Tennis Industry magazine



Show Us Something Better

I truly appreciate Ellen Miller’s article, “Fix Your Delivery,” in the May issue. In Canada, while our “battle” with 10-and-under tennis is mostly over (it is now the norm rather than the exception), there are still pockets of resistance.

What I really liked is her comment about the thought that, if we didn’t do the appropriate 10-and-under development, what would be the way it is done? In multiple conversations with “traditional” coaches and misinformed parents, the advocates of under-10 Red, Orange and Green balls seem to be the ones who have to prove everything, while the dissenters have nothing to offer.

Just like Ellen, I cringe when I see the actual lessons from the people who want to stay in the past. I have observed (on many, many occasions) that the type of lessons they are holding on to are ineffective, inefficient, and mostly no fun.

If you don’t agree with the under-10 ROG pathway, at least show (don’t just talk) something that is better. So far, I have yet to see it.

Wayne Elderton, Tennis Director, North Vancouver Tennis Centre
Head of Coaching Development & Certification-British Columbia

Improving Our Growth

The June issue, pages 28-29, has a wonderful presentation of the benefits of tennis. During my 15 years as a USPTA pro I have never seen this type of presentation in a magazine or newsletter outside of tennis. In fact, I have never seen tennis listed as an exercise in any health article.

In my opinion, tennis associations, club owners, and teaching pros make no effort to promote tennis outside the tennis industry. There is an unlimited senior group waiting for a fun exercise. However, it has been my observation that private and municipal locations refuse to use a “free introduction” to tennis. Growth is waiting for a change.

David G. Hendricks, USPTA
Tucson, Ariz.

Tennis On and Off Campus

The “Our Serve” column in the June issue (“The High School Push”) was right on. Glenn Arrington continues to do great things for Tennis On Campus and also for Tennis After Campus. The challenge for TAC is keeping track of those players who begin new jobs, in new cities with a new set of priorities.

We in the Midwest are working diligently to achieve that bridge. We’ve found the best way to keep former TOC kids playing tennis is to bring them back to campus to compete against the current TOC team. Of course, there is a social time afterwards that deserves no mention!

Denny Schackter
Tennis Priorities Co., Palatine, Ill.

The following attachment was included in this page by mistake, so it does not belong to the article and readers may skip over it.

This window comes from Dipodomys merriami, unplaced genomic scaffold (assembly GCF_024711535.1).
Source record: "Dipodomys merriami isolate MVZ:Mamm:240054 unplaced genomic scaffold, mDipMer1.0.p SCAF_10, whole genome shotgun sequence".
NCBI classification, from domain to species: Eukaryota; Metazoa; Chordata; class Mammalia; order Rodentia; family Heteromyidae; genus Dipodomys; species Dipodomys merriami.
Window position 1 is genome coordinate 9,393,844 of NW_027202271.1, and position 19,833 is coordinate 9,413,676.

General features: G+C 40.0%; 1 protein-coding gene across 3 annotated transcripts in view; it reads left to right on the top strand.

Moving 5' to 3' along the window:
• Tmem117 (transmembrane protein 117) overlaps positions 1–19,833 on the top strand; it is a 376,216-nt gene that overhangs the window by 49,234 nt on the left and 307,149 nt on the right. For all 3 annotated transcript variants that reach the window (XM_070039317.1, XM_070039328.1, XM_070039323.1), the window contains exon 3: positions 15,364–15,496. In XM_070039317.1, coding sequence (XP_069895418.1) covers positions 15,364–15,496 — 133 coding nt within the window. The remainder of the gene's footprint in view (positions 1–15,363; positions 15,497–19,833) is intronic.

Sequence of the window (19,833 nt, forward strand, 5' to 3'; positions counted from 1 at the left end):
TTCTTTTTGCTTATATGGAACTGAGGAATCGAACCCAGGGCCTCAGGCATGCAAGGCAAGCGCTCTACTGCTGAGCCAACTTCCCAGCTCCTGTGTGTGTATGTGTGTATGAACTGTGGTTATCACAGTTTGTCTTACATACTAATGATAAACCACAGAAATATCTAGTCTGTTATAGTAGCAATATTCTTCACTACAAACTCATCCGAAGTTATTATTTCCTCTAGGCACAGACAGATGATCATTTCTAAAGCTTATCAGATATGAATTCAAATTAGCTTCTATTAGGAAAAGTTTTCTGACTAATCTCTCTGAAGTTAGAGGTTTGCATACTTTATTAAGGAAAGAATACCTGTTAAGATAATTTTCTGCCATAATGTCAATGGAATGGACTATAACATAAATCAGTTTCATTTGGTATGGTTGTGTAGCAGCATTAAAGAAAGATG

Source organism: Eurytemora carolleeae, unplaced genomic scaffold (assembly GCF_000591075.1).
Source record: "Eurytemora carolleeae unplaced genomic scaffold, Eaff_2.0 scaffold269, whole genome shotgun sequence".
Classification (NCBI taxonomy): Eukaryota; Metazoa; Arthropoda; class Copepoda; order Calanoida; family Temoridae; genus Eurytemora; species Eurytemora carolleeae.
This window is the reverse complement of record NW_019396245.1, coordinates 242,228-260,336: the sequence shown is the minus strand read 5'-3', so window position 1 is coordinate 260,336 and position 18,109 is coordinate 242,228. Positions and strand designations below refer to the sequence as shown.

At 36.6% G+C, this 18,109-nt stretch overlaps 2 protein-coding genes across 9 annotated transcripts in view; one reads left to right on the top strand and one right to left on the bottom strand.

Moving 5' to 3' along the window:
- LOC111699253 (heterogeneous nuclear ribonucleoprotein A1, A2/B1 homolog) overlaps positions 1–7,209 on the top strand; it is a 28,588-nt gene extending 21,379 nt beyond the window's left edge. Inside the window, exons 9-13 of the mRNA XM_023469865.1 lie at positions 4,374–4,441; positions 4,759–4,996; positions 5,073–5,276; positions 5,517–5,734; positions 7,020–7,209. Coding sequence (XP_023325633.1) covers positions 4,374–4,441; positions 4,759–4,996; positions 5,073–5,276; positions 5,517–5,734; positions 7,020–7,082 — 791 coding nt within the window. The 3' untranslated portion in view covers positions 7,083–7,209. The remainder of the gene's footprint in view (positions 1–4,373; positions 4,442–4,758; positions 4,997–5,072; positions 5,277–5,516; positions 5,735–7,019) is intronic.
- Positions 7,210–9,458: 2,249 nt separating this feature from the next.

Turn Down the Sound!

Is grunting in women’s pro tennis driving potential players from the game? During the Miami Open, I asked both media and tennis fans what they thought about grunting. Without hesitation, 95 percent said grunting is a real turn-off, and often they’ll turn down the sound on their TV so they don’t hear it. Unfortunately, this also means they miss often insightful TV commentary.

The problem posed by grunting goes beyond watching the pros, though — it’s simply poor sportsmanship. At some tennis academies, coaches actually encourage their students to use grunting as a tool for intimidation and distraction. Grunting is not only undignified and unappealing, but it also is gamesmanship in every sense of the word and is in direct contrast to the ITF’s Rule 26, the “Hindrance Rule,” written with the sole purpose of eliminating gamesmanship.

The WTA introduced a rule recently that young players embarking on the pro tour will be penalized if they grunt. Yet officials don’t penalize top women players who are the worst offenders for fear of upsetting them, so up-and-coming pros still try to imitate their heroes. The WTA needs to stop sending this mixed message and, for the good of the fans, the game and the pros, enforce the rules — for all players.

Angela Buxton, Pompano Beach, Fla., and Cheshire, UK
(1956 Wimbledon singles finalist; 1956 French and Wimbledon doubles winner)

Missing Tennis’ ‘Dear Friend’

I want to thank you for the kind words about Mary Lloyd Barbera in the June edition (“Our Serve”). Mary Lloyd was certainly one of a kind and someone I will miss terribly in all aspects of my life. I keep thinking she is going to burst through the door with her big grin and a huge laugh. Tennis has lost one of its most passionate supporters, and we have all lost a dear friend.

Amy Franklin
Director of Community Development, Outreach and Training
USTA North Carolina

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